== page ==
MPs have voted 305-301 that the UK should negotiate to remain part of the European Medicines Agency following Brexit.

“Parliament has sent a clear message that patients and public health should be a top priority for the Government in these negotiations,” said Mike Thompson, chief executive of the Association of the British Pharmaceutical Industry, and Steve Bates, chief executive of the BioIndustry Association, in a joint response to the news.

“Every month, 37 million packs of medicine arrive in the UK from the EU and 45 million move the other way. Therefore, it is essential that the UK continues to participate in the EMA after Brexit, as set out in the Brexit White Paper and in the Prime Minister’s Mansion House speech.”

A white paper released earlier this month proposed a role for the UK in EU agencies that provide authorisations for goods in highly regulated sectors – including the EMA – “accepting the rules of these agencies and contributing to their costs, under new arrangements that recognise the UK will not be a Member State”.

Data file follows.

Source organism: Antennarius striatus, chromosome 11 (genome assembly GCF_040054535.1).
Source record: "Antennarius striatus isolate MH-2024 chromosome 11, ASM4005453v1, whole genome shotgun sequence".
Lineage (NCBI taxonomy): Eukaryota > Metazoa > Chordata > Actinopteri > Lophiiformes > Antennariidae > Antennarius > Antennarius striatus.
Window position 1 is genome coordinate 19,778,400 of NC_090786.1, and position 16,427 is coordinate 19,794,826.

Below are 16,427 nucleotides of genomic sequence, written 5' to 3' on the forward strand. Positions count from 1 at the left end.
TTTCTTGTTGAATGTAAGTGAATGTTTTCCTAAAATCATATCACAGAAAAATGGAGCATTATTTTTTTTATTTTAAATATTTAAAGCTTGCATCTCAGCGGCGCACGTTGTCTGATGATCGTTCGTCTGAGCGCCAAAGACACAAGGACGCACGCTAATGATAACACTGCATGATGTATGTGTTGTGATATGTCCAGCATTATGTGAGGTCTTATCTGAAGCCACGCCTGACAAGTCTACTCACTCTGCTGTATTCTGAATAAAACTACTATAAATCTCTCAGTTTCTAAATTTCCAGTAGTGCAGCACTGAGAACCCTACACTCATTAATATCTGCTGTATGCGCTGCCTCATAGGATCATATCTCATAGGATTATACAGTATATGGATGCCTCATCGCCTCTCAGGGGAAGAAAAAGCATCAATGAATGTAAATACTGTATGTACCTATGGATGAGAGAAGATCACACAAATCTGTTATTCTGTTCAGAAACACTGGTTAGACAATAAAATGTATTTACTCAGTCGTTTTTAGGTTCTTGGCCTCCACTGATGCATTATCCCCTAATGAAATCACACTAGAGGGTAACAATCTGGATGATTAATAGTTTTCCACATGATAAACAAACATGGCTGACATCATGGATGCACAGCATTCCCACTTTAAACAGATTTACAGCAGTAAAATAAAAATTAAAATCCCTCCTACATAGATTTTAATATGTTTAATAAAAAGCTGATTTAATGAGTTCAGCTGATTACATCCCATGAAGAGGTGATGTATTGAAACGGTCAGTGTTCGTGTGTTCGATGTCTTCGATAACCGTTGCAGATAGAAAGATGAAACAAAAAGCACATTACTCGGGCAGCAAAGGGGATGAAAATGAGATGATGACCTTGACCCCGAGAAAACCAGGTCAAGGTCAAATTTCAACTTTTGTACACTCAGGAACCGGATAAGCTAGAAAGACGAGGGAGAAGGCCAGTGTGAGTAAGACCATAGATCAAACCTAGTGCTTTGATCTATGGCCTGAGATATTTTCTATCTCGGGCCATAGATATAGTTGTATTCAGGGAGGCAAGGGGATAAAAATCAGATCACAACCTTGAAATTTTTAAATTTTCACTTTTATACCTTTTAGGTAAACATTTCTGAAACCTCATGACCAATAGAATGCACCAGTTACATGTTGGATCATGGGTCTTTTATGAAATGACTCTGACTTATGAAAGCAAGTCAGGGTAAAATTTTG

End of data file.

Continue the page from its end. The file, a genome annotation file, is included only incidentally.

Also, the UK would try to ensure that all the current routes to market for human and animal medicine remain available, it said, “with UK regulators still able to conduct technical work, including acting as a ‘leading authority’ for the assessment of medicines, and participating in other activities like ongoing safety monitoring and the incoming clinical trials framework”.

MPs’ decision to have continued involvement in EU medicines regulation after Brexit was also welcomed by the Drug Safety Research Unit.

“The DSRU believes that the overall aim should be to ensure that citizens of the UK and the EU continue to gain access to the best and most innovative medicines. The DSRU will continue to support the MHRA (the UK medicines regulator) and the EMA in their efforts to achieve this aim,” the group said in a statement.

AZ stockpiling meds for no-deal Brexit

Meanwhile, it has emerged that AstraZeneca is increasing stocks of medicines that could be impacted by Brexit by a fifth in case the UK fails to reach an exit deal with the EU.

Juliette White, the company’s vice-president of global external manufacturing, told BBC’s Newsnight that the move was a “safety net” designed to boost the number of medicines ready for pharmacies and hospitals.

“We always have an additional amount of medicines available. We are increasing that by about 20 percent,” she told the programme.